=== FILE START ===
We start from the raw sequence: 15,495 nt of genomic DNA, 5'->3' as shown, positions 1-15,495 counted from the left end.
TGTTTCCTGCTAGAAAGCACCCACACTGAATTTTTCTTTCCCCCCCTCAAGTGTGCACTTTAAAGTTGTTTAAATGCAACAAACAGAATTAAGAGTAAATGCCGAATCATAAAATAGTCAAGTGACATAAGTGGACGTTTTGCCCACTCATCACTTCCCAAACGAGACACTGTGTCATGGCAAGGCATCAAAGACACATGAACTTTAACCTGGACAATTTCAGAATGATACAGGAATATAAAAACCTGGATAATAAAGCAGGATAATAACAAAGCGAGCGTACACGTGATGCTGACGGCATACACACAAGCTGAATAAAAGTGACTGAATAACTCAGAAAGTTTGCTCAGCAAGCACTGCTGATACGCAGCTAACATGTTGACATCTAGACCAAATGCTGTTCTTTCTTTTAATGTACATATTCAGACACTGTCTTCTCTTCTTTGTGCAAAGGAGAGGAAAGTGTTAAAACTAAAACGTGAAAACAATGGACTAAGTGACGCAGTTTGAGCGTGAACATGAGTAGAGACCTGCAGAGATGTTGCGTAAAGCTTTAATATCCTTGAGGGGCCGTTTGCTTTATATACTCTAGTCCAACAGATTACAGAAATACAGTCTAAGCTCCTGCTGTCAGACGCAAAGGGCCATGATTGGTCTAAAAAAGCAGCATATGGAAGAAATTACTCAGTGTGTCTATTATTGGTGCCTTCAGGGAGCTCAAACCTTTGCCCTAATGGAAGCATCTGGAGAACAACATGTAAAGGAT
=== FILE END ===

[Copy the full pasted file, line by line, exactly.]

We start from the raw sequence: 15,495 nt of genomic DNA, 5'->3' as shown, positions 1-15,495 counted from the left end.
TGTTTCCTGCTAGAAAGCACCCACACTGAATTTTTCTTTCCCCCCCTCAAGTGTGCACTTTAAAGTTGTTTAAATGCAACAAACAGAATTAAGAGTAAATGCCGAATCATAAAATAGTCAAGTGACATAAGTGGACGTTTTGCCCACTCATCACTTCCCAAACGAGACACTGTGTCATGGCAAGGCATCAAAGACACATGAACTTTAACCTGGACAATTTCAGAATGATACAGGAATATAAAAACCTGGATAATAAAGCAGGATAATAACAAAGCGAGCGTACACGTGATGCTGACGGCATACACACAAGCTGAATAAAAGTGACTGAATAACTCAGAAAGTTTGCTCAGCAAGCACTGCTGATACGCAGCTAACATGTTGACATCTAGACCAAATGCTGTTCTTTCTTTTAATGTACATATTCAGACACTGTCTTCTCTTCTTTGTGCAAAGGAGAGGAAAGTGTTAAAACTAAAACGTGAAAACAATGGACTAAGTGACGCAGTTTGAGCGTGAACATGAGTAGAGACCTGCAGAGATGTTGCGTAAAGCTTTAATATCCTTGAGGGGCCGTTTGCTTTATATACTCTAGTCCAACAGATTACAGAAATACAGTCTAAGCTCCTGCTGTCAGACGCAAAGGGCCATGATTGGTCTAAAAAAGCAGCATATGGAAGAAATTACTCAGTGTGTCTATTATTGGTGCCTTCAGGGAGCTCAAACCTTTGCCCTAATGGAAGCATCTGGAGAACAACATGTAAAGGAT